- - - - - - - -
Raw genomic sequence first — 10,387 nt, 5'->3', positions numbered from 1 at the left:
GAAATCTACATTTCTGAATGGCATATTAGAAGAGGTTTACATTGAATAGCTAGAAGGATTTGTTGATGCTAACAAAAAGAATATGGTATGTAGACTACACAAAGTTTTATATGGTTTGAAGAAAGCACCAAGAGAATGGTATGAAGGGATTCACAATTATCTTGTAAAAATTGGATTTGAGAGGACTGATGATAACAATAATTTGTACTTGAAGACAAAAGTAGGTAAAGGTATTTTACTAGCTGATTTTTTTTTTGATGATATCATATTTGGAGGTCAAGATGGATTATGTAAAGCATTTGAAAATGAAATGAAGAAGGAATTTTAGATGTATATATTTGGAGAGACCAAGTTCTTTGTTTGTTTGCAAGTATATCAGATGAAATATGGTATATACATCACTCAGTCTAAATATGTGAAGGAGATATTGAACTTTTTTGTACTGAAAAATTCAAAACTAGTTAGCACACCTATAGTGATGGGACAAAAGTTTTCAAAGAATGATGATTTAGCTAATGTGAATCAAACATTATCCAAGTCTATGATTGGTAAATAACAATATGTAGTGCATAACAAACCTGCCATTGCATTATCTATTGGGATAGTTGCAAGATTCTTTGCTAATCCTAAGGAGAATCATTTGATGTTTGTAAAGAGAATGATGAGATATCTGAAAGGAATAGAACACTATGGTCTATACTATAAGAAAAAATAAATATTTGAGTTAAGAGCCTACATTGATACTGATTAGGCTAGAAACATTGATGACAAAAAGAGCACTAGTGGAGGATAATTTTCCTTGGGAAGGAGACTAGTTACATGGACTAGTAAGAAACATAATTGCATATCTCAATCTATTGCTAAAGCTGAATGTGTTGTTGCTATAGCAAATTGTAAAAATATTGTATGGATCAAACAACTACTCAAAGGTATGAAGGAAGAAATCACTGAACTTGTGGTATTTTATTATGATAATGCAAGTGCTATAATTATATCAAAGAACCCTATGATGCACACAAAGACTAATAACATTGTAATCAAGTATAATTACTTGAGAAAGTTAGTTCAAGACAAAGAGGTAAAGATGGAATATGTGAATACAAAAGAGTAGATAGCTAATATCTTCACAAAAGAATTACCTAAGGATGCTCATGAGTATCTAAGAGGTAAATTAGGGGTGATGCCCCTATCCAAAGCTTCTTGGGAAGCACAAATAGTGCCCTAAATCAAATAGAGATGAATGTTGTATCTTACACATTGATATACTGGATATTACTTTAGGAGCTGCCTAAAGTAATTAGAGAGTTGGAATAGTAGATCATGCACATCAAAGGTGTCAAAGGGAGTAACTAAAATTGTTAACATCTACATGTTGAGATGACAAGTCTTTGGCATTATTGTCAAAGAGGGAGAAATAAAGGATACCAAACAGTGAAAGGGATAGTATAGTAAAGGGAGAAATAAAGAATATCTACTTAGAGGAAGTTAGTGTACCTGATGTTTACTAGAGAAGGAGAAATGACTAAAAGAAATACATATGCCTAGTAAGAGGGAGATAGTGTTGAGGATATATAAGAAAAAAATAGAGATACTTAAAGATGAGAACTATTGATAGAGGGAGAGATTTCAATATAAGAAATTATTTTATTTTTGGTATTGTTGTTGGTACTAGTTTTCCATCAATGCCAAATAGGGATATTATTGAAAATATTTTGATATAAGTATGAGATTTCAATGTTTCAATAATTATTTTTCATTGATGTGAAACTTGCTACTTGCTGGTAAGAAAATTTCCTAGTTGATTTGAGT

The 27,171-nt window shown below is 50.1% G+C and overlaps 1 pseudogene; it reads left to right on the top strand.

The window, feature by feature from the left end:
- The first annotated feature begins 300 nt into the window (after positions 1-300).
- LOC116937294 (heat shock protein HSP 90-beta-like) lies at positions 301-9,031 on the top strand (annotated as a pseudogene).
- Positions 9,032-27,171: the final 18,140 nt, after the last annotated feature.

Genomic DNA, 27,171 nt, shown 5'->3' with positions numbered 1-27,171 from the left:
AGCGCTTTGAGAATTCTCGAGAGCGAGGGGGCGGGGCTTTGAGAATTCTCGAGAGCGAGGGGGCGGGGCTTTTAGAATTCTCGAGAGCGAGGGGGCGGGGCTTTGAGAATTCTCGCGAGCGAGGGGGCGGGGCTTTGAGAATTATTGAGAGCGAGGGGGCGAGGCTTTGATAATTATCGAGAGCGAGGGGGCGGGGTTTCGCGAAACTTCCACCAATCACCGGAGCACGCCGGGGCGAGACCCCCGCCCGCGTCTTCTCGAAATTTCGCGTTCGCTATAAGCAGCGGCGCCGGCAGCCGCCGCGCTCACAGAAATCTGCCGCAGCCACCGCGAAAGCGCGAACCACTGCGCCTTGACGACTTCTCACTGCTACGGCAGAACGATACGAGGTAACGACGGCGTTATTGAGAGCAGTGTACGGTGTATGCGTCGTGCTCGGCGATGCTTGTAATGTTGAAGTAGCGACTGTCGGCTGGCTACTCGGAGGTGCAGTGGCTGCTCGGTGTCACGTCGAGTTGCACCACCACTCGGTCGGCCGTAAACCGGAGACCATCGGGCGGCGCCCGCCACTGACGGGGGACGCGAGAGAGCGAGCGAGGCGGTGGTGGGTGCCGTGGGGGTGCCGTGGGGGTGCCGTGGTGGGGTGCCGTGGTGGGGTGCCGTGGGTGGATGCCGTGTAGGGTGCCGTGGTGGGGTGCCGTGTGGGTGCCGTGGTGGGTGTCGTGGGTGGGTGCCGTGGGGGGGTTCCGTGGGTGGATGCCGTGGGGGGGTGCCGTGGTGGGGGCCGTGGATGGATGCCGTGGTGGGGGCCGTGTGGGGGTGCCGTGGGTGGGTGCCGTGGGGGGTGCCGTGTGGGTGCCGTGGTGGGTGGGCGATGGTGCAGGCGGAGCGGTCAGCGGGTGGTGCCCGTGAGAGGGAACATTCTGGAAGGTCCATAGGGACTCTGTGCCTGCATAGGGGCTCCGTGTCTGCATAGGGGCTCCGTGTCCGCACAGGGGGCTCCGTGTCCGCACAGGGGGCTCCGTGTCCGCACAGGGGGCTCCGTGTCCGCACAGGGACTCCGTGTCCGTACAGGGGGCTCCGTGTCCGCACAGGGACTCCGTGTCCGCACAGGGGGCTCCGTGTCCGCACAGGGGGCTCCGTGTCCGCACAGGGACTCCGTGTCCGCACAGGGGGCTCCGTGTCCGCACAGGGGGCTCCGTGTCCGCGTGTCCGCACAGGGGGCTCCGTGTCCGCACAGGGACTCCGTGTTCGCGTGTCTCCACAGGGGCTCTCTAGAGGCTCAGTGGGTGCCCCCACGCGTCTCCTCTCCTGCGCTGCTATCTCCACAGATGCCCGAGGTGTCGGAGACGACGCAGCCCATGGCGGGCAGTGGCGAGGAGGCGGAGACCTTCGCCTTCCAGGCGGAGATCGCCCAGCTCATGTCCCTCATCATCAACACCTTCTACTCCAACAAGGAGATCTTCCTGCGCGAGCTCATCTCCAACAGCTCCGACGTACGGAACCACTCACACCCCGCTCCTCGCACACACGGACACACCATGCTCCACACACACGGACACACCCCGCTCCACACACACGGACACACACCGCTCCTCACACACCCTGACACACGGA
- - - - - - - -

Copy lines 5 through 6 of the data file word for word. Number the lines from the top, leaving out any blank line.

- The first annotated feature begins 300 nt into the window (after positions 1-300).
- LOC116937294 (heat shock protein HSP 90-beta-like) lies at positions 301-9,031 on the top strand (annotated as a pseudogene).